These vents will only provide relief (air flow) when the SS is in motion. I wonder if anyone has has tried adding a small fan inside the ducting (12V - marine grade)
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Of course its a red one, they're the best (but I'm biased, all my fast toys have been red)
Thanks Everyone for the Birthday wishes !
ok... did i do something wrong here or is this normal? I installed the assault hub adapter and a new NRG steering wheel.
Is the machining of the assault hub off? I feel like this should fit flush.
Here is what it looks like and i feel like it is wrong
I have the same Assault hub for my steering wheel & I also think the gap looks awful. My solution was a carefully trimmed rubber roof-pipe vent cap. The rubber is conical in shape, and trimming all the way around at the right spot (razor blade or sharp scissors) keeps the cut edge hidden under the lip of the plastic covering the steering wheel shaft.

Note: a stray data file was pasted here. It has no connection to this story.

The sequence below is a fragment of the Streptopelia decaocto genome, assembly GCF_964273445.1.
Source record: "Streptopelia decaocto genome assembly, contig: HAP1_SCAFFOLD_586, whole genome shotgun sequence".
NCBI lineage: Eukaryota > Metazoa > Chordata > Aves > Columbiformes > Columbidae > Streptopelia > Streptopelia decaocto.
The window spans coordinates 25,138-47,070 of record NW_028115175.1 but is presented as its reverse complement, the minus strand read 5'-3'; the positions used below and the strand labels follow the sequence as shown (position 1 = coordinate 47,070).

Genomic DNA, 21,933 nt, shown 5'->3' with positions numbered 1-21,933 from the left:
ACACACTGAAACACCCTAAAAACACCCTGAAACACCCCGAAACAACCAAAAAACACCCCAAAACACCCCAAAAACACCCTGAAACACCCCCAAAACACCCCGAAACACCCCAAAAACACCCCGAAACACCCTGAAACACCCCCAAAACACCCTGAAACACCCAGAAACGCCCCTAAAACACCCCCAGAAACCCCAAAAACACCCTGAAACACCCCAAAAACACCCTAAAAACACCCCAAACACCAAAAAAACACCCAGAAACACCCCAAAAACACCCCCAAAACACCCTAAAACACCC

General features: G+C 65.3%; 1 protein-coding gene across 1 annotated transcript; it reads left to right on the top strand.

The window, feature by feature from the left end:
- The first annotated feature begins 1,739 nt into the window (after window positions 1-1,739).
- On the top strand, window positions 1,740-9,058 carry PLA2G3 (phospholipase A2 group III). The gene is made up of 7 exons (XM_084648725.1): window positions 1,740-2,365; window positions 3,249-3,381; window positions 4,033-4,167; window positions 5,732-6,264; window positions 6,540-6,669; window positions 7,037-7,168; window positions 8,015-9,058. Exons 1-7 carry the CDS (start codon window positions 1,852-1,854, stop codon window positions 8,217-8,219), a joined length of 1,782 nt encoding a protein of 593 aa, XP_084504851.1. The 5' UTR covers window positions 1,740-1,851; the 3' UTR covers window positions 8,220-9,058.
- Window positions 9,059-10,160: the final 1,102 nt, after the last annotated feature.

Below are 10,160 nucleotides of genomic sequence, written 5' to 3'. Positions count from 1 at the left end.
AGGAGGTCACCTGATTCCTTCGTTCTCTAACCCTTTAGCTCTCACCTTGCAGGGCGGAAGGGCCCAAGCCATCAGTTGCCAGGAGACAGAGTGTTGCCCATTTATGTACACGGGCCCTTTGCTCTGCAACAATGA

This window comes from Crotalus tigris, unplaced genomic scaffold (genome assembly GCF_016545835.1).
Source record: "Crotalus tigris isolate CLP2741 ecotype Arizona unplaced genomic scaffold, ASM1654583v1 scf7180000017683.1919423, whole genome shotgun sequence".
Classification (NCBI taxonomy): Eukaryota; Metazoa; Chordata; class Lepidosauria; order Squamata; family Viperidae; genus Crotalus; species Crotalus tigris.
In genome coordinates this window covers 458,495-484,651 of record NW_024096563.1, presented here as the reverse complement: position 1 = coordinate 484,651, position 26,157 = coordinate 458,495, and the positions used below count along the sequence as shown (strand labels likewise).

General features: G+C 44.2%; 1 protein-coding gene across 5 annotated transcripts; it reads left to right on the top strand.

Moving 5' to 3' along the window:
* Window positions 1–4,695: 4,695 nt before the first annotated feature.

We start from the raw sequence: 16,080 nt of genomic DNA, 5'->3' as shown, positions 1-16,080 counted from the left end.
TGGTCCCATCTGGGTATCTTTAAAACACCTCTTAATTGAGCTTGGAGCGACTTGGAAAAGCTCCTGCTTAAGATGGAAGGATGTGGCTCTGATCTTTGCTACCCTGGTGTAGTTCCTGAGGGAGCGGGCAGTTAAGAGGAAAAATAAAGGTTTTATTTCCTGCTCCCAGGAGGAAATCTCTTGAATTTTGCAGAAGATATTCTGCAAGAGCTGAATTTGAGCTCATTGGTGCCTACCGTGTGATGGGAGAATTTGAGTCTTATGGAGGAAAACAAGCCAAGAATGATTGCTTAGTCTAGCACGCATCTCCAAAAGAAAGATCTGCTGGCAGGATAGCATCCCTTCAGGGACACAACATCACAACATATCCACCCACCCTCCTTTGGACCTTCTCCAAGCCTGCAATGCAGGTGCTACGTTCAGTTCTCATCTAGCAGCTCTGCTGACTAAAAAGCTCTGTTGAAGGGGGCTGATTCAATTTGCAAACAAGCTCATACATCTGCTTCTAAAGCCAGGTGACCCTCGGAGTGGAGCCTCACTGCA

These can be found at various hardware stores. Found mine at Home Depot for under $5
Installation tip: Heat up with a hot air gun to soften the rubber. It helps when stretching it over the hub.
can you say "photo-shopped"?
ITZQUIK When the noise starts again would you mind doing an experiment? Try rubbing the soap on one surface then ride a bit. If the noise stops you'll know which surface is rubbing. If it doesn't, try another surface. I'm curious which one is causing the squeal.
Funny but you read my mind. I was planning to try this when the noise starts again (been quiet so far). I would have tried this initially, but I was too lazy to put the jack under the rear end potentially 3 times ...
Re-posting of my previous reply:
OK, I'll share my experience and whats working for our 2016 SS SL
After ~2+ years/~15K miles of quiet riding, we also started hearing the horrendous shrieking/whistle noise from the drive belt. But only during acceleration/loading the belt.
(1) I did a very thorough belt cleaning with a wire brush and a strong de-greaser. Noise stopped initially, but started coming back within ~5 miles of riding (ordinary street driving, not in "dirty" conditions)